You basically need to ignore what the platforms may or may not tell HMRC and concentrate on your own individual tax position. There is guidance and a flowchart on our website to help you work this out. This has been traffic light colour coded to help you understand, at a glance, what tax rules may be relevant to you.

I can only make £1,000 from selling old items before I have to pay tax 


You can make more than £1,000 from selling old personal possessions and you should not have to pay tax.

If you are just selling old items to clear some space, or because you no longer want them – this is probably not taxable. This is because the nature of the income doesn’t fall within income tax (it’s not trading nor miscellaneous income) and if the items are low value, it doesn’t fall within Capital Gains Tax.

This essentially means you can make as many sales of your old personal possessions as you like – it’s not taxable and doesn’t use up the trading allowance.

If you are doing something else, for example selling things that you have brought in especially to resell (for example, you are a vintage clothes seller) or you are making things specifically to sell (for example, celebration cakes) - then it’s more like you are running a small business and you will probably be trading for income tax purposes.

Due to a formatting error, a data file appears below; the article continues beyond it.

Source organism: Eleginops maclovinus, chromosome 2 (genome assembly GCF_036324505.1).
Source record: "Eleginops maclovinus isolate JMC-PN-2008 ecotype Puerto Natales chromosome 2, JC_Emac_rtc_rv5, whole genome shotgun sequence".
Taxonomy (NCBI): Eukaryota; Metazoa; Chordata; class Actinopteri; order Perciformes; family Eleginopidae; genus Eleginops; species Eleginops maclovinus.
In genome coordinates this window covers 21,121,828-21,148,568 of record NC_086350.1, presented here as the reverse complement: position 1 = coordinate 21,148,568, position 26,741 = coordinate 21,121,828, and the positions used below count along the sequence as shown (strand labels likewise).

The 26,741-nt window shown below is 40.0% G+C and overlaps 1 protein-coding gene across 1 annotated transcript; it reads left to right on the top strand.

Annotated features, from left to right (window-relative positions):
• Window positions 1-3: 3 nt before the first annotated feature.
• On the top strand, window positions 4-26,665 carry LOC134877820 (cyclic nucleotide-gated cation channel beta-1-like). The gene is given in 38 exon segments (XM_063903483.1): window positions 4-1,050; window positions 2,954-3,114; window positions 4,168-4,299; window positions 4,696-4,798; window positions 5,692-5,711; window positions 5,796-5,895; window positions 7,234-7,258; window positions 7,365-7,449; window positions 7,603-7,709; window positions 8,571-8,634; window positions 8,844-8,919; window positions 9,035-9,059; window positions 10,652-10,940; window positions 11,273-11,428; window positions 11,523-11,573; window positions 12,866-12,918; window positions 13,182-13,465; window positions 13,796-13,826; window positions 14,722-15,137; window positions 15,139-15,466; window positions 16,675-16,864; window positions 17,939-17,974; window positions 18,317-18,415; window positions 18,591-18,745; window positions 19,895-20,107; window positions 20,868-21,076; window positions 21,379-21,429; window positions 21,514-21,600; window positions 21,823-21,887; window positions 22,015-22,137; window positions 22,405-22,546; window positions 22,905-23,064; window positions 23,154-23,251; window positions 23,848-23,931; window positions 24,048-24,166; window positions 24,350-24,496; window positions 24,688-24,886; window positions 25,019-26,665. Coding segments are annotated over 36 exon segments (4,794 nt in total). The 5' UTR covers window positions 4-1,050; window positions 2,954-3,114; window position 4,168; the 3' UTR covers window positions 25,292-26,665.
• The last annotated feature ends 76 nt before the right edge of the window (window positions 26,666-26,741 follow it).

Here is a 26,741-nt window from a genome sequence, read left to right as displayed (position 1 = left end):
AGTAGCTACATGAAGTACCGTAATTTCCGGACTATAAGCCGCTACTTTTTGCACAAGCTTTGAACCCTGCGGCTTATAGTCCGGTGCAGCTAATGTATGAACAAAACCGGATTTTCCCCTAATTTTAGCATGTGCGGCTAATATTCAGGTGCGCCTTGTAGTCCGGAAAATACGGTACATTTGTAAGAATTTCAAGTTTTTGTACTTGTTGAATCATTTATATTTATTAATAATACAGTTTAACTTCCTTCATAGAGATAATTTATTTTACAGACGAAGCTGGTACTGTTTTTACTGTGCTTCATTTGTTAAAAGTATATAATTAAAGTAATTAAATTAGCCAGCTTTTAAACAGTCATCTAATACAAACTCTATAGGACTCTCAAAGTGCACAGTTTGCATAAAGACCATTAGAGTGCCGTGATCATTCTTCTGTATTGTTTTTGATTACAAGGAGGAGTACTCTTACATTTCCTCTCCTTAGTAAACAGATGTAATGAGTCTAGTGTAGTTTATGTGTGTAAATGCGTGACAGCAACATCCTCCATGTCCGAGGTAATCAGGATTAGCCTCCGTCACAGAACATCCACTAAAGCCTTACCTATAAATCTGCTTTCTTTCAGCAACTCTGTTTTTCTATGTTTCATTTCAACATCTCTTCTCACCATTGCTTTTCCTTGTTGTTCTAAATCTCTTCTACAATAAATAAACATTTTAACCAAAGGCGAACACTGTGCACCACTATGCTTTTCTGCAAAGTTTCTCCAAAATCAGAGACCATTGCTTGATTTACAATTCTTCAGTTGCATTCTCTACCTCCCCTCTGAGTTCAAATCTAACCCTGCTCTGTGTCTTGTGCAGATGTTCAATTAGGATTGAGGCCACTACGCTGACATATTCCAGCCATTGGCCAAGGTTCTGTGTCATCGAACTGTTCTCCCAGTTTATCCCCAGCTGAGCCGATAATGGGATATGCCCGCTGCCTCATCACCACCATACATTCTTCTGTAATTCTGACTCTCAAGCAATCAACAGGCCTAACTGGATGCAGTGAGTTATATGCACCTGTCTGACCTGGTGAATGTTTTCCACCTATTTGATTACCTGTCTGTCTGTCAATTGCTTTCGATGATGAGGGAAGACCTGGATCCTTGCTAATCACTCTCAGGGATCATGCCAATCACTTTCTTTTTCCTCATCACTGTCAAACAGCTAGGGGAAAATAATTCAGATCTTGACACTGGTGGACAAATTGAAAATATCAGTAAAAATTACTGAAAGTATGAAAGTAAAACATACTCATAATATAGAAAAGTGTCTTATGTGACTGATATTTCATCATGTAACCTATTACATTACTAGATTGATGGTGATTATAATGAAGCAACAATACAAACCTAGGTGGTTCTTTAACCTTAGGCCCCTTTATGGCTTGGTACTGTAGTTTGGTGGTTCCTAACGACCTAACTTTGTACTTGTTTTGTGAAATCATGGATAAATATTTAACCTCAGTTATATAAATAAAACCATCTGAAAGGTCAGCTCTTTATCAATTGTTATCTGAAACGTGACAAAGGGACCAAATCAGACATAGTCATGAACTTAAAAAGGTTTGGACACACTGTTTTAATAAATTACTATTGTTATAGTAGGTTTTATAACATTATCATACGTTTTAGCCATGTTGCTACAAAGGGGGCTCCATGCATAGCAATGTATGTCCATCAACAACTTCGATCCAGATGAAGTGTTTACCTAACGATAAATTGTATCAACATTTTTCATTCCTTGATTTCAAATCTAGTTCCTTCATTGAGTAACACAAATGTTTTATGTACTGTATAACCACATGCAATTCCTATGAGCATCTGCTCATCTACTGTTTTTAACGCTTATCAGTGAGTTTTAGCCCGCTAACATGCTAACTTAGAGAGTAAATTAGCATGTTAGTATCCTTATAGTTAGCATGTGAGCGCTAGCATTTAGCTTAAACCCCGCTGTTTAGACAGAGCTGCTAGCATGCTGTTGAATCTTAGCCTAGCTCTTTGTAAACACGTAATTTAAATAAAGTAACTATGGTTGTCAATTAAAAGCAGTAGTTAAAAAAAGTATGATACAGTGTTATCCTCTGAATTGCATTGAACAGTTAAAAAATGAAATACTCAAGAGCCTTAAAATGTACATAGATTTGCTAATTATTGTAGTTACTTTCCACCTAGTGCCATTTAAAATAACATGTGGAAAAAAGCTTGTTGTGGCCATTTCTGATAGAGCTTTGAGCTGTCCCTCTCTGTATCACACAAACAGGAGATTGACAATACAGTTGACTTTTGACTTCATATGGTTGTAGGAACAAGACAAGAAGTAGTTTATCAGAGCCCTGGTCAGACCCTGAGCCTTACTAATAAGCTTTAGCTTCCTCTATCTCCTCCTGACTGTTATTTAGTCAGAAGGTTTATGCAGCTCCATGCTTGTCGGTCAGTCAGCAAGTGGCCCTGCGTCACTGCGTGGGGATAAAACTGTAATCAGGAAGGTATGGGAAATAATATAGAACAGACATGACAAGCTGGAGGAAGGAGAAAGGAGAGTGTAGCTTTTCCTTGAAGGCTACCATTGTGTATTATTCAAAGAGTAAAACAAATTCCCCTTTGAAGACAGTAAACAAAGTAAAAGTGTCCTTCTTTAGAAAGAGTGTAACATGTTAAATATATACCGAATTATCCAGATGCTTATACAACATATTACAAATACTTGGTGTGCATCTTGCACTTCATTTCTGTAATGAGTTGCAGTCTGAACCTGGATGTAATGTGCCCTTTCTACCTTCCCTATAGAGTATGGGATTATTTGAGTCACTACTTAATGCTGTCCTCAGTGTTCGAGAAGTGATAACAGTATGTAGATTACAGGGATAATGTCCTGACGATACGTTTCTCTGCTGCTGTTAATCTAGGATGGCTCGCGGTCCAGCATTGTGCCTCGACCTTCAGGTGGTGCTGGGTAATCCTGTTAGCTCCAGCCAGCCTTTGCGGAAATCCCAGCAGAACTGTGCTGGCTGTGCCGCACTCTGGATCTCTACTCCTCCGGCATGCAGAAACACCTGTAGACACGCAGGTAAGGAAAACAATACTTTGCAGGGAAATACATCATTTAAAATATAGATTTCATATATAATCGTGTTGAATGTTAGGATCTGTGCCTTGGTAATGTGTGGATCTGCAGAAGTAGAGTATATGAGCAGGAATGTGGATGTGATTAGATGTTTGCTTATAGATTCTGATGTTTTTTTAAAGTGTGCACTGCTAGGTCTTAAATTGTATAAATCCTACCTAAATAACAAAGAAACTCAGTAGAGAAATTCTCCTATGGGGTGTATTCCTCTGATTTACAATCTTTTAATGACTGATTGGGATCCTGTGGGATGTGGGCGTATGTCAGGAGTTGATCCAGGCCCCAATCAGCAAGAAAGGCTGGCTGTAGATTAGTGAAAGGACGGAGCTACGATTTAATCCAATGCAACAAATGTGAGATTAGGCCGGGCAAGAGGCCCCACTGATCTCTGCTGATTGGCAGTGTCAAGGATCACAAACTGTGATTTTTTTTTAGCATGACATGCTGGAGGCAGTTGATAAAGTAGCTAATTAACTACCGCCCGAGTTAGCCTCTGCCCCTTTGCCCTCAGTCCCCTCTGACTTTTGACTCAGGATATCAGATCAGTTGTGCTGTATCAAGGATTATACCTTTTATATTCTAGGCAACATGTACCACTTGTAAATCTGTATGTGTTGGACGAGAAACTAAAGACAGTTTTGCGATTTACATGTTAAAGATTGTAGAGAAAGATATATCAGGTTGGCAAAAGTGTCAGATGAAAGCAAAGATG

This is where the trading allowance comes into play – if you make £1,000 or less gross income over the course of the tax year from trading or miscellaneous activities, then the income could be exempt under the trading allowance full relief rules. This means you don’t have to report it to HMRC and you don’t have to pay tax on it.

We have emphasised ‘to HMRC’ above because if you are on Universal Credit, you may still need to report any income falling within the trading allowance to DWP as the trading allowance is ignored for Universal Credit purposes. We give an example on our trading allowance page

Everyone has a £1,000 trading allowance to use against their side hustle income


You may not be able to use (or want to use) the trading allowance to cover your side hustle income in a few different scenarios, for example, if you are self-employed in your main job.

This is because when considering the £1,000 limit (described in section immediately above) you have to add up all your sources of trading or miscellaneous income. If you add your day-to-day self-employment income (trading income) to your side hustle income (trading or miscellaneous income) you are probably going to come to more than £1,000, which means the trading allowance won’t cover the side hustle income.